Chapter Ten

Over the next couple of weeks we brought the newbies into our space at varsity, and to the Carnarvon. Gillian and Patrick stayed. I’d expected Gillian to stick like a burr, but I didn’t quite know what to make of Patrick. He was around, and always willing to talk and quite fun to listen to, but I couldn’t work out what his agenda was. It was just possible he didn’t have one. On the other hand, there were special-needs squirrels in Scunthorpe with a fair idea of what Gillian was up to.

Laura was still keeping Brian around, and closer than usual. Whenever we packed off to the Carnarvon, he was there. He came to the private parties too, a lot more than he had. Glen and I were both flummoxed: we’d expected her to be easing, or just chucking, him out about now. Maybe it was just because Gillian got on my wick so much, but I really wanted to be able to make sense of what the hell was going on.

Anyway, one night I turned up late to a party. I’d been at a play reading that had run late, as they always do, and there’d been a few drinks afterwards, so it had been well on by the time I made it to the Carter Club do. It was the same place we’d had the party where I met Charles, and by the time it got crowded it was a total shit pushing your way through the hall to the drink mixing and jumping up and down areas, which was why I was coming down the side of the house and round to the back deck in the pitch dark.

There was a couple leaning on the corner of the deck rail in front of me, kissing. Devouring each other. I could feel the force of it from where I was, down on the path. One of them I couldn’t see: back-lit from the house. The other was Peter: I could tell by his hair, and what I could see of the lines of his face.

They turned, and parted a little, their bodies still pressed together. Great gods, it was Laura. I’d never seen them like this, not when they were themselves. There was no play in this, just heat. I stopped so much as breathing, not wanting to break it. She grinned at him, radiant with something that might have been joy, then she lowered her face to his neck, nipping, undoing his buttons. I could see the muscles in his chest moving, as if she was sucking away all the air.

A voice rose above the muted rumble of the party, calling her name. Darren came out onto the deck. “Laura? Brian’s looking for you, I think he wants to go.” I was glad it had been Darren: Richard would have told Brian where she was, just so he could watch the shit-storm.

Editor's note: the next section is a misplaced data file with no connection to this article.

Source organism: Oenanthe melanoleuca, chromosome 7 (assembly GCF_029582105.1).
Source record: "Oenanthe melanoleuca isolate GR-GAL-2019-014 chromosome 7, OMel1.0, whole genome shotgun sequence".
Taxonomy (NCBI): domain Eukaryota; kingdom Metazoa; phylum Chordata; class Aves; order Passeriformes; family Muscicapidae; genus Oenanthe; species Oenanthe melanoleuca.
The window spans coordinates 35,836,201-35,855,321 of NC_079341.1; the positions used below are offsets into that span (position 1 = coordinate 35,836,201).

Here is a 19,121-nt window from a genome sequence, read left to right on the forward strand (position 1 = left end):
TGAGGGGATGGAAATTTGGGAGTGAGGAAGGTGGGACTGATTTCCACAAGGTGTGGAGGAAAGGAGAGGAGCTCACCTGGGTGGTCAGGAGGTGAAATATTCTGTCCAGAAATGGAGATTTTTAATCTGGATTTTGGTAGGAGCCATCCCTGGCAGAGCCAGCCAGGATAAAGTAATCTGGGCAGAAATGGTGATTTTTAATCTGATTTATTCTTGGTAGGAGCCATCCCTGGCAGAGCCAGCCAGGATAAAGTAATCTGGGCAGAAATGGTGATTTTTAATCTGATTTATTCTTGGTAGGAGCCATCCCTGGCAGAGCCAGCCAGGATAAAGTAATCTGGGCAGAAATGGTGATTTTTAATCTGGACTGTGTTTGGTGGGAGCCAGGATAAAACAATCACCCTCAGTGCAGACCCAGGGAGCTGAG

She nodded, and pulled back from Peter, her fingers trailing over his hips. “I should go then.”

Peter nodded in return, but neither of them had broken eye contact. “Guess you should. Wouldn’t want to keep Brian waiting. He’s a good guy.”

She laughed: an odd dead flat sound. “Just what I need. A good guy.”

“There you are!” Brian came out onto the deck, and Laura folded against his side, her smile bright.

“Right here,” she said warmly, and kissed his cheek. “Were you looking for me?”

“Got work in the morning, babe. Need to head. Stay if you want.”

“No,” she said lightly, not even looking at Peter, “I’m ready to go, that’s okay. See you later, guys.”

In the quiet after they left, Peter’s face showed briefly in the flare of a lighter, and then I watched the firefly tip of his cigarette dancing around in the darkness. His hands were shaking. I didn’t blame him.

I gave him another minute or so, then walked up onto the deck and slapped him on the back of the head. “What did you do that for?”

He was obviously still having problems getting control of his blood-flow, and he looked at me in utter confusion. “What? What did I do?”

“You let her go.”

He grimaced, and shrugged, turning to lean on the porch rail and stare out across the darkened garden. “She chose. She wanted to go.”

“She didn’t choose! Gods, what the fuck is wrong with you people?” It was frustrating, having to talk to the side of his face. “If you actually offered her a choice, if you went after her and said, ‘Listen, leave him, I love you, come home with me and I’ll fuck you senseless and make you pancakes in the morning,’ there’s no way she’d choose him over you. Peter, she loves you.”

He flicked ash out into the garden and shook his head. “I… can’t. How the hell could I do that? It’s never going to be that simple.”

“Do you love her?”

“Hera, don’t.”